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Time to act for injured GAA stars

By Joe Kernan

There is growing concern within the GAA over the implications of long-term injuries which players sustain on an ongoing basis.

Within the past couple of weeks fears have been expressed by a number of high-profile people that player welfare should become an even more high-profile issue within the Association.

Those who continue to believe that player welfare begins and ends with the payment of nominal travel expenses and the provision of training and leisure gear should think again, too.

Far too many players are having their playing careers seriously disrupted or, worse still, brought to a premature conclusion because of serious injury.

And in many cases such career-ending injuries take a heavy toll because surgery has not been undertaken at the proper time and a structured rehab programme followed.

Over the past couple of years a host of leading players including Sean Cavanagh and Niall Morgan (Tyrone), Ambrose Rogers, Liam Doyle, Dan Gordon and Danny Hughes (all Down), Karl Lacey (Donegal), David Moran (Kerry), Andy Moran and Cillian O’Connor (Mayo), Dermot Earley (Kildare) and Colm O’Neill (Cork) have fallen victims to serious injuries which have necessitated lengthy

spells away from the action.

On too many occasions, players are patched up after a demanding championship season with their county team and are then pitched straight into club action in the autumn when they should be resting or having surgery which has been delayed until their county commitments are finished.

The demands of the sport, particularly at the highest level, are huge right now but this does not mean that players’ health should be imperilled.

Former Donegal team doctor Austin O'Kennedy now adds his voice to the growing clamour for players’ health and welfare to be made a top priority.

He believes that fixtures planners should take on board the commitment county players have to give before they re-join their clubs at the end of their summer championship campaign.

And he is understandably anxious that a situation like last year whenever the Donegal championship was played off over a five-week period following the county team’s All-Ireland success should never be allowed to happen again.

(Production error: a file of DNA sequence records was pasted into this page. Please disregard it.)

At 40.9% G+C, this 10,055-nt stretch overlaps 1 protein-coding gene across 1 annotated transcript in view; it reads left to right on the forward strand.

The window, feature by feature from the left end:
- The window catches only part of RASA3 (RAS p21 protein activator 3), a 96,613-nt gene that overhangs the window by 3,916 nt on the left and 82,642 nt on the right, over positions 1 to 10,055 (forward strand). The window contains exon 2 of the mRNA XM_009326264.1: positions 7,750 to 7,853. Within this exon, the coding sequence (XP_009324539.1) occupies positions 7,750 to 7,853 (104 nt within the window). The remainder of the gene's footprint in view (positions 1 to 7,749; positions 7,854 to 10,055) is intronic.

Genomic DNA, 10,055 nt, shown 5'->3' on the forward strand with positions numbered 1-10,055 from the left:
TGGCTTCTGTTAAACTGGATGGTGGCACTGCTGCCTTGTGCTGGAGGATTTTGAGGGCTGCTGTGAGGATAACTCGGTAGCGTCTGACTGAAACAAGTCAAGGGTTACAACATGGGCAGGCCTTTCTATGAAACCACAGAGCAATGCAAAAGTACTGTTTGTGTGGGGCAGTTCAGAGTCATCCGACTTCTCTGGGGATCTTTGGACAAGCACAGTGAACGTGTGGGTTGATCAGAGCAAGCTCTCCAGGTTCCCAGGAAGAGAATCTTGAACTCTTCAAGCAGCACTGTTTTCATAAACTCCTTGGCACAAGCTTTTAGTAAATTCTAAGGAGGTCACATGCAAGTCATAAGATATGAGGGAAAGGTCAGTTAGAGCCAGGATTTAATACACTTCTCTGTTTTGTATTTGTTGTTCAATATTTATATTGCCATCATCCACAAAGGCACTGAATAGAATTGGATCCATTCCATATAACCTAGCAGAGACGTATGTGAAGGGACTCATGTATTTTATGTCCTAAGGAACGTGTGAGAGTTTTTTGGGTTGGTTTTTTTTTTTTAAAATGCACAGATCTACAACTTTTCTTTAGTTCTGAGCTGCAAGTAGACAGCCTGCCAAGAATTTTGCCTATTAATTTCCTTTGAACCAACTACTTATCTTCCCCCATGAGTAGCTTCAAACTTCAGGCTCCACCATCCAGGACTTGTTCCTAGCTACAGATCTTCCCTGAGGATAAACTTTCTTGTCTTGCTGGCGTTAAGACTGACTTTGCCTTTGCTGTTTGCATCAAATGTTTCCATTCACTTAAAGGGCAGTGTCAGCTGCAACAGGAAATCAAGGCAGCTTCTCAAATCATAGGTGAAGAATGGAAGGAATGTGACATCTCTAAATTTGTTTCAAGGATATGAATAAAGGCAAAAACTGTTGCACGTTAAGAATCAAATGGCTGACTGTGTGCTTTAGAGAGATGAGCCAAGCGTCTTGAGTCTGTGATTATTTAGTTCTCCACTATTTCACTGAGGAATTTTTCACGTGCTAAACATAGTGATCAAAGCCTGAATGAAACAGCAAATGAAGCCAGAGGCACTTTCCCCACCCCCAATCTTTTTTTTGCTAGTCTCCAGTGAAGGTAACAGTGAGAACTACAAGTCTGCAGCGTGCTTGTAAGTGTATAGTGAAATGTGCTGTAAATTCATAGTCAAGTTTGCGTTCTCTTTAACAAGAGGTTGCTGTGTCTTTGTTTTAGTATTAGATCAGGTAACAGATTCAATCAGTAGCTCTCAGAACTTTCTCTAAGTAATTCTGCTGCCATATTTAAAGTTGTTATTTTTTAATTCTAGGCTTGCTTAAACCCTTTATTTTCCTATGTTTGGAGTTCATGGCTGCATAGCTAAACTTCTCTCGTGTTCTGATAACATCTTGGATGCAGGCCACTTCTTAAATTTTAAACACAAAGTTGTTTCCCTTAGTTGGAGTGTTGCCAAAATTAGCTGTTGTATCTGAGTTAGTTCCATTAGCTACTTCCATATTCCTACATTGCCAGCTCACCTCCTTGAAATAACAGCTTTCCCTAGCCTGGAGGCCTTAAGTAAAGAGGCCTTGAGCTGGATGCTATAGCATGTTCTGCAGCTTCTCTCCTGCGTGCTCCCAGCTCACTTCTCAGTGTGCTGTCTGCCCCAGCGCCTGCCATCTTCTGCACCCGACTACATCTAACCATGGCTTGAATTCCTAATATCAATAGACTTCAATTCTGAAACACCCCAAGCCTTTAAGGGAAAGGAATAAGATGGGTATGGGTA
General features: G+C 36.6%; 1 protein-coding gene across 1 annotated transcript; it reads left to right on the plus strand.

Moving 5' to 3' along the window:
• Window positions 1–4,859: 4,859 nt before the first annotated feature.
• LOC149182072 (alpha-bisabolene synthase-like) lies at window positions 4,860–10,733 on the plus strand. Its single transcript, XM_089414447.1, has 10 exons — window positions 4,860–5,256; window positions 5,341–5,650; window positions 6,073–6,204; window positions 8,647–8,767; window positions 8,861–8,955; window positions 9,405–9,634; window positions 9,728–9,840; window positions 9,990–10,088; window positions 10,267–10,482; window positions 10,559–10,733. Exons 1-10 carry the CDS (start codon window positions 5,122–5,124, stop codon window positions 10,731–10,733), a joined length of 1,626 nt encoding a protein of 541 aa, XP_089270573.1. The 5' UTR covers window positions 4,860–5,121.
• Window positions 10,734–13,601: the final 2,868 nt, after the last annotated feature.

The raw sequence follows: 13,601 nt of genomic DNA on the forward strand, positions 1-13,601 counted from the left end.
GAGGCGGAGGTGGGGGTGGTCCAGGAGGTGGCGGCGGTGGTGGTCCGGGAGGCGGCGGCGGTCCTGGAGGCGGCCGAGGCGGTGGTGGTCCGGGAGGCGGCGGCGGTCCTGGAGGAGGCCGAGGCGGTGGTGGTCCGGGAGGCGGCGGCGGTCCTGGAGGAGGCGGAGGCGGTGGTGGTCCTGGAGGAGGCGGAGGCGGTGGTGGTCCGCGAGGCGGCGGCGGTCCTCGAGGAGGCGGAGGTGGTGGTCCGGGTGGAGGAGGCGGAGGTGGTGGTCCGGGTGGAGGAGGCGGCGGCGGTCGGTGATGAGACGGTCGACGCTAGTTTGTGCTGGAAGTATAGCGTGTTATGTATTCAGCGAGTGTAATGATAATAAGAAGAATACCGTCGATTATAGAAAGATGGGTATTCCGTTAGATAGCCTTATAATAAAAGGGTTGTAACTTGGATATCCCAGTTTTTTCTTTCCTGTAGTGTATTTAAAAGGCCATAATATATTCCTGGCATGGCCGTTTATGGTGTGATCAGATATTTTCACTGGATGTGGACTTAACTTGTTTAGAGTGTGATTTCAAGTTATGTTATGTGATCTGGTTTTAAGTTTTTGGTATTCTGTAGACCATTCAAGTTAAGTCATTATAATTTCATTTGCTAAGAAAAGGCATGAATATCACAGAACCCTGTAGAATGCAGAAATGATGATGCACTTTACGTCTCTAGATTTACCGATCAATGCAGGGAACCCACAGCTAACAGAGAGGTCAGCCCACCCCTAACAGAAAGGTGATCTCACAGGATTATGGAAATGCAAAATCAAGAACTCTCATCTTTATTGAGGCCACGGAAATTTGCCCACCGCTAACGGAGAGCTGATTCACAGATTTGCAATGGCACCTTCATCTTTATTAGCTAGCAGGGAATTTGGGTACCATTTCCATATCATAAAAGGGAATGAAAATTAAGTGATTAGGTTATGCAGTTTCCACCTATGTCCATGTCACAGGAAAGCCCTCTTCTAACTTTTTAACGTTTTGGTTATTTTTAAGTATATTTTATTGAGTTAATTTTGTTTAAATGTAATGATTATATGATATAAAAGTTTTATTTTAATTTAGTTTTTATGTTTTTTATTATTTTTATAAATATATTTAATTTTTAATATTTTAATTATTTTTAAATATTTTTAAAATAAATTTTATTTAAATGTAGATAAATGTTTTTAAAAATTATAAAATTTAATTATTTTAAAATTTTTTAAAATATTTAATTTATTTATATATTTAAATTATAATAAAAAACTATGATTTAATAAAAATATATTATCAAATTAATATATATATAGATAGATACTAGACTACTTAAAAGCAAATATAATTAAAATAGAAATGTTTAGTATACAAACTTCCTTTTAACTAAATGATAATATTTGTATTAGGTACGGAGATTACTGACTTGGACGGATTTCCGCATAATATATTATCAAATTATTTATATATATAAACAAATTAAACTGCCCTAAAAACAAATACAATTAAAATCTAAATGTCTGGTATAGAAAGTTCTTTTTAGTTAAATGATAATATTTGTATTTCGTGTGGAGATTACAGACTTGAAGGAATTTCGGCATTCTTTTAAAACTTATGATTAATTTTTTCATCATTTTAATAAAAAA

O’Kennedy maintains he saw at first hand “the devastation and the damage” playing the championship off over such a short time span had on the players.

For this reason, he implores the GAA authorities to ensure that players’ health and welfare comes first.

His sentiments have struck a chord with many within the sport — players, officials, managers and fans alike.

So much so indeed that the importance of an event scheduled to take place in Dublin on Saturday September 27, the day before the All-Ireland hurling final replay, has been further cemented.

The event is being staged to highlight the plight of former players who are experiencing difficult times and who require financial assistance in order to have important surgery or other medical procedures performed on them.

Injuries, of course, happen all the time in the hurly burly of gaelic football but when knocks impact savagely on a player’s lifestyle and perhaps prevent him from earning his living, then there is a much more difficult situation to be addressed.

I hurt my shoulder in a fall recently and when I was summoned for surgery imagine my surprise when the surgeon informed me that all the damage had not been caused by my most recent mishap.

What had been a rather dormant shoulder problem arising from a knock picked up in a Railway Cup match many years ago suddenly became a major headache that will necessitate the wearing of a sling for six weeks and rehab that will take anything from four to six months.

I can just imagine the devastating effect this would have on present day players and that’s why I have such high admiration for people like Sean Cavanagh, Ambrose Rogers, David Moran, Andy Moran and others who to some extent have defied the medical people to make a successful return to action.

It says much for their commitment and loyalty that they have been prepared to spend months on end regaining high levels of fitness and, perhaps even more importantly, nurturing their appetites for a return to action.

To be fair, most county boards are prepared to push out the boat — the financial boat, that is — to ensure that their injured players get the best possible medical treatment and back-up services.

Everyone has sympathy for players to are forced to call time on their careers and many do so only after exhaustive medical treatment and countless hours in the gym in what can ultimately prove an abortive effort to regain former fitness levels.

I would have special sympathy for Mayo’s Cillian O’Connor, their top scorer by a distance this year.

This talented young player is now in danger of missing the All-Ireland final against Dublin having sustained yet another shoulder injury in the semi-final against Kerry.

For a player to perhaps miss out on this, the biggest day of his life, would be particularly sad.

I sincerely hope that he reaches a level of fitness that will allow him to play some part in the game.

If he manages this, then I have no doubt that he will add lustre to the occasion because of his exquisite finishing skills.

In the meantime, anyone who is interested in supporting the event to be held in Dublin for former players who are in need of help can get in touch with me.

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